I love Catalogs

CatalogsThere, I said it. I know that you’ve already computed my age as being somewhere between ‘old’ and ‘ancient’ and you’re already bracing yourself for a trip down memory lane. I’m ok with my age, and this isn’t a post about how things were better back in the day. Also, you should also know that I have spent 35+ years in a career working with technology, so I am familiar with things like computers, iPads and the Internet.

One of the benefits of that career, or perhaps it’s a work-related injury of sorts is that I understand the details of technology. I understand the differences between analog and digital forms, and I know think know where digital still pales by comparison. First, let’s give digital its due.

Digital shopping works, but I would add that digital buying works much better than digital shopping. Digital buying works better than analog buying in some cases:

A few weeks ago, I was in a department store shopping for casual pants. Of all the colors and styles available, only the standard khaki-colored variety was available in the size (38×34) and style (flat front, no cuff, cuz who wants cuffs on casual pants?) A saleswoman asked if I found everything I was looking for and I explained that I had not. She said: “I can order anything you want on-line and have it shipped to you for the in-store price.

You would think that sending a truckload of pants to the store would be cheaper than sending one pair of pants to me, but I guess not. I also guess that it won’t be long before the department store closes.

Digital shopping has everything in stock. Digital shopping can save me a trip to the mall. But, digital shopping can’t let me try those pants on; you know to see if the 38 in the 38×34 is still a good number or if the 34 puts those cuff-less legs dangerously high above my shoes. Yes, I know that technology exists/is right around the corner where I can upload a picture of me and my measurements and spin myself around in those new pants. However, I won’t be able to feel the tug on my waist. Actually, my wife points out that I’m no longer wearing my pants at my waist or that my waist is no longer where it’s supposed to be, so the measurements I upload won’t be helpful to the algorithm-driven mannequin. Anyway, I’m off track. That’s in-person shopping, I was talking about catalogs.

I love catalogs because, like real books, they encourage my imagination. Digital screens require too much of my attention to let me imagine anything. I’m fighting pop-ups, paging forward and back, taking screen-shots or making a list in Evernote to keep track of the things I like. I’d rather lie on the couch, browsing from page-to-page thinking about what might be. Imagining what I could do with a tool, how a piece of furniture would feel or discovering that something heretofore unknown to me really does exist.

Heretofore not used before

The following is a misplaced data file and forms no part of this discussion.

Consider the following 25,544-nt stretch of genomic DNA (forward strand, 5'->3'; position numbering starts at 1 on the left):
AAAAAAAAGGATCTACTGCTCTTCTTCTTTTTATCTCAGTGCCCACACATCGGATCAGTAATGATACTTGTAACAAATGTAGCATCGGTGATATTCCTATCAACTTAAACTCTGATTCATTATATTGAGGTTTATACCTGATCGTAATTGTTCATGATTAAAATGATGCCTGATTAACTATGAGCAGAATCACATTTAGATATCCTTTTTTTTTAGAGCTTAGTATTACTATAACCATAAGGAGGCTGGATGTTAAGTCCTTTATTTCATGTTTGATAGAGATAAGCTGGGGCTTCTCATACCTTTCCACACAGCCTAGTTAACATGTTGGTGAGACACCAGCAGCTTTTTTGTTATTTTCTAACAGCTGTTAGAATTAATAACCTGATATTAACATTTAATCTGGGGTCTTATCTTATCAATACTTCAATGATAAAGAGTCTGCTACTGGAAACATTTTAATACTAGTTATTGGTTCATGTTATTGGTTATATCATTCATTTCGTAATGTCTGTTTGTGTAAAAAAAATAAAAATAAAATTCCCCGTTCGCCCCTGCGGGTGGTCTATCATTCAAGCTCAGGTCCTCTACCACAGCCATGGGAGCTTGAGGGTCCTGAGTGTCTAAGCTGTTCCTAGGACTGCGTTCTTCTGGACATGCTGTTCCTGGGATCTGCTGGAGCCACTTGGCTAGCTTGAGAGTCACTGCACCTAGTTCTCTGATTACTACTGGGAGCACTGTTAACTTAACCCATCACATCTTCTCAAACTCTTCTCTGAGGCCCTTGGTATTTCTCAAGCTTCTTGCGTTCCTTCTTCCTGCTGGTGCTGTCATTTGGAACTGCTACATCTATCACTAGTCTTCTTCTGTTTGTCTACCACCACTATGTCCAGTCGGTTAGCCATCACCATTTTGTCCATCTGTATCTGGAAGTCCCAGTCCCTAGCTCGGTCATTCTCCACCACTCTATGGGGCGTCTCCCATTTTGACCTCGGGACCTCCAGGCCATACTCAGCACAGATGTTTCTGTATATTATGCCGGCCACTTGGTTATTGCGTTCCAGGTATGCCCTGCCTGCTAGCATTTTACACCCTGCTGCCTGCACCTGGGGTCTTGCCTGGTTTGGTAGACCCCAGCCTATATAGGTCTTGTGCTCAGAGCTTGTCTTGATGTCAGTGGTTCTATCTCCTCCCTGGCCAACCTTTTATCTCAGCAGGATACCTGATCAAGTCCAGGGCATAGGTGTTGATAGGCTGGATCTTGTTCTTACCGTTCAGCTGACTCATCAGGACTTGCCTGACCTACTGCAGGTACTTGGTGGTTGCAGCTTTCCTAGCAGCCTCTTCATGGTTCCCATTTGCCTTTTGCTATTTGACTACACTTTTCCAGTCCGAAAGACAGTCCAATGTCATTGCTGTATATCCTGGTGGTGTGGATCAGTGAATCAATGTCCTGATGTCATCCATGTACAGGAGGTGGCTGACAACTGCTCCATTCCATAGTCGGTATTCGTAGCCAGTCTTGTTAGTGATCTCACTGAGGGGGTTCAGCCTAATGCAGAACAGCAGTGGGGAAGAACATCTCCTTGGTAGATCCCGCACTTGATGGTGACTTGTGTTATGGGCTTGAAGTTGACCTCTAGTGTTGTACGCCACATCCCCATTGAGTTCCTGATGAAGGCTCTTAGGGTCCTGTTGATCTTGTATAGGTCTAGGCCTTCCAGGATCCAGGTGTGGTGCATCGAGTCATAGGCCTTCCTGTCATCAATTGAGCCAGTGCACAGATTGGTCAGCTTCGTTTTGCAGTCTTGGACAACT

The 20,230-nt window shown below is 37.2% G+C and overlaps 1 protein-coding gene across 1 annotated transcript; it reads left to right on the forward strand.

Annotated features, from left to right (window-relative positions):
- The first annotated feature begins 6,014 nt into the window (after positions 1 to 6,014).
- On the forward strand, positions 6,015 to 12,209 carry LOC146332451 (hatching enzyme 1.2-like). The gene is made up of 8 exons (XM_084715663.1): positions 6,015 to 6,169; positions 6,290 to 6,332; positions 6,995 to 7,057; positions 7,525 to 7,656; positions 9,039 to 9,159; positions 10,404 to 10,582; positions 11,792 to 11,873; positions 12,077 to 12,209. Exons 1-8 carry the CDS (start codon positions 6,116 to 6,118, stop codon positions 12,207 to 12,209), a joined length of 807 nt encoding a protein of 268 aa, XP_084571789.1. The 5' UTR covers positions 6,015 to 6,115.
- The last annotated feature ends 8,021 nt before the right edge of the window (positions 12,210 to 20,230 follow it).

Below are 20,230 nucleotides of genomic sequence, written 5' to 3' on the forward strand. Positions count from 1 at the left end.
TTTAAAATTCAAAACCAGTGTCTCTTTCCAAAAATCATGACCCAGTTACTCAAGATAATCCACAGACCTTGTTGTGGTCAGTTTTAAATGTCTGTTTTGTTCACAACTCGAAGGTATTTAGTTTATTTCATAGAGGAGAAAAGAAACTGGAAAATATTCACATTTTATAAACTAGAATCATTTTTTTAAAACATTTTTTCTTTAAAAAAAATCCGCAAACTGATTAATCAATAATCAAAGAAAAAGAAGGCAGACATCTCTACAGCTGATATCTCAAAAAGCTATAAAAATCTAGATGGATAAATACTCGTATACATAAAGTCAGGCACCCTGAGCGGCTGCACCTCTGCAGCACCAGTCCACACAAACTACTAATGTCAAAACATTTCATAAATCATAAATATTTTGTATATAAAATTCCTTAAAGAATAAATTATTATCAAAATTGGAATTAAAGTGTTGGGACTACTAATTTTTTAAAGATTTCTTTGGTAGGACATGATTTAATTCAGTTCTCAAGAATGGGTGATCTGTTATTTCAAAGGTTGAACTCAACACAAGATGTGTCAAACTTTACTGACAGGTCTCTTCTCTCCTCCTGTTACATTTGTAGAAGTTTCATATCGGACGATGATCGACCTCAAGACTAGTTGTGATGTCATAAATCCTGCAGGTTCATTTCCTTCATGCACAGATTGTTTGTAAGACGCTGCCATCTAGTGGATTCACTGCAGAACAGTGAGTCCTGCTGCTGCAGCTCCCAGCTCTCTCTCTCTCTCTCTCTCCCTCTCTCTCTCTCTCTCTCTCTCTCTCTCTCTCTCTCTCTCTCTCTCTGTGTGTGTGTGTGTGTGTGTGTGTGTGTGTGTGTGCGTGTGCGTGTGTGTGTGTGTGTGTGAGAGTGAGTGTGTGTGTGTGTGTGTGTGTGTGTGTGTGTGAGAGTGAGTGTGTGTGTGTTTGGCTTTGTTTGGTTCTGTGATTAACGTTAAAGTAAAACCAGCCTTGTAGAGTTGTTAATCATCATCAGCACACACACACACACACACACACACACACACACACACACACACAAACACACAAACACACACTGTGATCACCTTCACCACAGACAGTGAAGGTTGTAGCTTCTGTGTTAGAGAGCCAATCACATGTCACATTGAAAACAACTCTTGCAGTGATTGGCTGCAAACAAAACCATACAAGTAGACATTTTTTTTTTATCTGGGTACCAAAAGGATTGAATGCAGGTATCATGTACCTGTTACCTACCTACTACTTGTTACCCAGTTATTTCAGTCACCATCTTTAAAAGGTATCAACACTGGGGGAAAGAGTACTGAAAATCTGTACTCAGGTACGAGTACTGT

I checked, that is the first time I’ve used the word “heretofore” in a blog post.

Fortunately, the people selling the stuff I most want to browse in a catalog are still sending me catalogs. Those would be tool suppliers and to be honest, they are sending those catalogs to my wife. She’s been buying me tools for a long time. She was buying from catalogs when the ‘mail’ in ‘mail-order’ still meant “to call on the phone” so she has the relationships with these companies.

I want those companies to continue sending me her catalogs, so I treat them with the respect that they deserve. If I see something in a catalog that I want, I buy it from that company. I do NOT pull out my iPad to see if that item is cheaper on Amazon. That’s not right!

Amazon wants to forever strip me of the thrill of leafing through a catalog. Amazon wants to study all the information they’ve collected about me so that they can anticipate my next purchase with precision, offer it to me “just in time” and fly it to my house by drone. That may sound like the Jetson’s to some folks but check it out, it’s not. See (if you watched the video) when Jane (his wife) leaves the flying car, she is heading to a Shopping Center.

She’s also apparently planning to pay for her purchase with cash…sigh. I get it, we couldn’t imagine the world of Internet shopping back in the 60’s. But that doesn’t mean that every old way of doing business is antiquated.

Some things got to be old because they still work!

OK, I suspect that my editor has either passed out or is checking the yard for Pods. No honey, it’s really me. It’s true, I favor the “new and improved” version of just about anything, but not when it comes at the expense of what was is a better experience. Catalogs are better than websites.

30 thoughts on “I love Catalogs

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  1. I understand. I love online purchasing, mostly from Old Navy (because 2/$5 flip flops!) and Amazon (because who would pay full price for books?) but apart from groceries, I shop online more than in the store. However, I thoroughly enjoy catalogs, and when I order from a catalog, I call. Also, I do so love the pages and dog-earing (because bibliophile) and it’s faster! — Like today, I was lookin for an old pic? So I started on my computer files, and my FB, and I was like, “Duh, photo album much faster!” LOL